Story by Elizabeth Talbot
Photos provided by JR Ancheta
Percy Avugiak attributes his successes as a first-generation college graduate to the support he received while he was a student at the University of Alaska Fairbanks. Specifically, to the Rural Student Services program.
“They made UAF feel very much like a home away from home,” he said. “RSS was a place where I got to meet new people and share stories. I learned a lot about other cultures, enjoyed potlucks and ate traditional foods.”
Avugiak also learned about the Inu-Yupiaq Dance Group through the program. For him, it was a daily connection to home. They shared songs, stories and dances, and traveled to many places throughout Alaska.
That is the theme of a new mural on the UAF campus, “Invitation Dance and Celebrations.” The artwork by Avugiak has been on display at the west entrance of UAF’s Rasmuson Library since it was revealed in September 2019.
Avugiak’s work tells a story. The artist used vibrant colors to convey a message about strength, progress and passion. The image depicts dancers wearing traditional Alaska Native clothing surrounding colorful graduates dressed in cap and gown. The graduates appear to be at commencement and are tossing their hats in the air, celebrating their achievement of completing their college degrees.
The painting conveys how connected Avugiak is to both UAF and his Alaska Native roots. Avugiak earned his Bachelor of Fine Arts degree from UAF in 2006. Originally from Chefornak, Alaska, he is both Yup’ik and Inupiaq, as his mother is from White Mountain.
Avugiak originally found inspiration through studying other artists’ work. He was lucky to have some of his idols become mentors. One instructor shared his passion for painting. Originally from Kodiak, Alvin Amason is a well-known painter and sculptor whose works are displayed all over the country. During Avugiak’s studies at UAF, Amason was head of the Alaska Native Arts program.
Another artist who inspired Avugiak is David Mollett, a professor of drawing and painting who owns the Well Street Art Company in Fairbanks. “I remember Percy Avugiak well from his undergraduate days. He stood out immediately in his first drawing and painting classes as a student with a keen interest in learning and expanding his artistic horizons. I have been pleased to follow his career and am proud of the fact that he has become a true professional artist.”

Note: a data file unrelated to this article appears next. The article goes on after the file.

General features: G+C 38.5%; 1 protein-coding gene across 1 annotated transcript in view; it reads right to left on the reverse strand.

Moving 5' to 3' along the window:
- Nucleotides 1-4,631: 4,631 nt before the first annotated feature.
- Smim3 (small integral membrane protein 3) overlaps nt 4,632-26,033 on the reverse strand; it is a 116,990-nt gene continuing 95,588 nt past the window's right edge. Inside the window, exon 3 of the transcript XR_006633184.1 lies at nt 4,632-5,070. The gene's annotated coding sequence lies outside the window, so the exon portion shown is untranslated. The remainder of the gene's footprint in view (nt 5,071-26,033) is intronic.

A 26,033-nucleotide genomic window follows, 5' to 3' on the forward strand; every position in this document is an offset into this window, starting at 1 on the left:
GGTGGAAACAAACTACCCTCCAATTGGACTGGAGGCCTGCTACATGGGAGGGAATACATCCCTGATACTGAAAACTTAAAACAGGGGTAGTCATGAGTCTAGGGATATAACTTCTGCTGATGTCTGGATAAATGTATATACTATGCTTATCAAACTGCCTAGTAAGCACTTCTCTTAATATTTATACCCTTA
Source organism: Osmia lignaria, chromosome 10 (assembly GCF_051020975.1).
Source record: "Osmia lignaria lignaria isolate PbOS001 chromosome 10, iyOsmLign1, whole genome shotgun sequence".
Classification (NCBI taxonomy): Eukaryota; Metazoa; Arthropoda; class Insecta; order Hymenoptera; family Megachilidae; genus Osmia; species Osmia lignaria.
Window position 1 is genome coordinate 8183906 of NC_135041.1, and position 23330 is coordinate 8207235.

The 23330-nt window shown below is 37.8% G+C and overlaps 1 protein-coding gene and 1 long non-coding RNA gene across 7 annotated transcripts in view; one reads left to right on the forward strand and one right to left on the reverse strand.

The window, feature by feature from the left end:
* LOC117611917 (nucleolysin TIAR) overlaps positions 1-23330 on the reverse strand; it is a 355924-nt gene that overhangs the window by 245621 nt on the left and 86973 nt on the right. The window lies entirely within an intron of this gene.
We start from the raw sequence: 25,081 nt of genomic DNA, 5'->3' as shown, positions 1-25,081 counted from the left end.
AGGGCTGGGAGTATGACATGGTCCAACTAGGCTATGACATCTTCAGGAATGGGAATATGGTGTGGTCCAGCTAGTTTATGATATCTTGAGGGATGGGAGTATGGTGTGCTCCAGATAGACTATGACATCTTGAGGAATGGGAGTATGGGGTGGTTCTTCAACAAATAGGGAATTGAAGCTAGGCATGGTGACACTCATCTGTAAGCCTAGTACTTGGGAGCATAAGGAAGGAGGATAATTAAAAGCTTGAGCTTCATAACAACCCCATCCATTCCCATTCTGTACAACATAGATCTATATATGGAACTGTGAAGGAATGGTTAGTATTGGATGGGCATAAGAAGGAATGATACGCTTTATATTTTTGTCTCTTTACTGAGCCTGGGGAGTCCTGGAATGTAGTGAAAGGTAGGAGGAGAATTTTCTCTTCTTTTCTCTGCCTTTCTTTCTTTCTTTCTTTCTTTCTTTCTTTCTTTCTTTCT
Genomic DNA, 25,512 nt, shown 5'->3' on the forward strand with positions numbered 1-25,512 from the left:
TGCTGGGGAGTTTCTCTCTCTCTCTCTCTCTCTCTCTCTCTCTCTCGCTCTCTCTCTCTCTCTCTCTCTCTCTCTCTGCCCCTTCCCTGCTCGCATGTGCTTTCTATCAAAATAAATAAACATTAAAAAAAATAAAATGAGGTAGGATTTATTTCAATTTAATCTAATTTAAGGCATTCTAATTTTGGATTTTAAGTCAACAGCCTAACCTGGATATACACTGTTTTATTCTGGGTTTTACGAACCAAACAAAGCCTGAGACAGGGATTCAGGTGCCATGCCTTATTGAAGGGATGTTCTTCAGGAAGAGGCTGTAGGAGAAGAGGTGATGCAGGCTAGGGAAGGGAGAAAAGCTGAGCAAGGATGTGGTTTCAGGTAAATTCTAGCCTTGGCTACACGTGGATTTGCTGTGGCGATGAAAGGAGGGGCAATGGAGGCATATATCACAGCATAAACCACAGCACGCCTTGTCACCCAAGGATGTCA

After graduation, Avugiak was working to establish himself as an artist when he found himself facing economic hardships during the financial crisis of 2007. He thought about doing something other than art to support his family, but in the end, he combined patience with a powerful work ethic.
“I thought of going back to school to look into other career paths,” he said. “Having a young small family, I knew I needed to try to keep going and just push myself as an artist. I did whatever I could to make myself stand out and kept making art. When the financial crisis passed, everything slowly got better for me.”
One of his first goals after graduation was to earn a public art commission. It may have taken a decade to achieve, but he was proud to be chosen to paint the massive mural in the Bethel Youth Corrections Facility. Soon after, he was chosen to paint an entire hallway in the state office building in Nome. All along he applied to participate in the 1% for Art program.
The term “1% for Art” refers to funding provided by state governments for public art installations, such as sculpture and murals, where a portion of the cost of public projects is reserved for art. For Avugiak, this term represented his drive to accomplish an especially unique goal.
When the opportunity to create a mural for the Rasmuson Library arose, he felt like his years of patience were paying off. “I finally found something I truly can do that was totally possible. I never gave up on my passion, to be successful in the field of art.”
Avugiak’s philosophy is simple. It is obvious to anyone who knows him how important family and community are. Although he left his home to attend UAF and gain education and experience, he is still deeply connected to his Inupiaq and Yup’ik roots.
“Growing up in a small village and around Native communities, many of us were told to help one another and listen to our parents and elders,” he said. “It is common to hear about the importance of knowing your family and friends. And that when you meet new relatives, it is good to take them in and get to know them because you never know when you may need them.”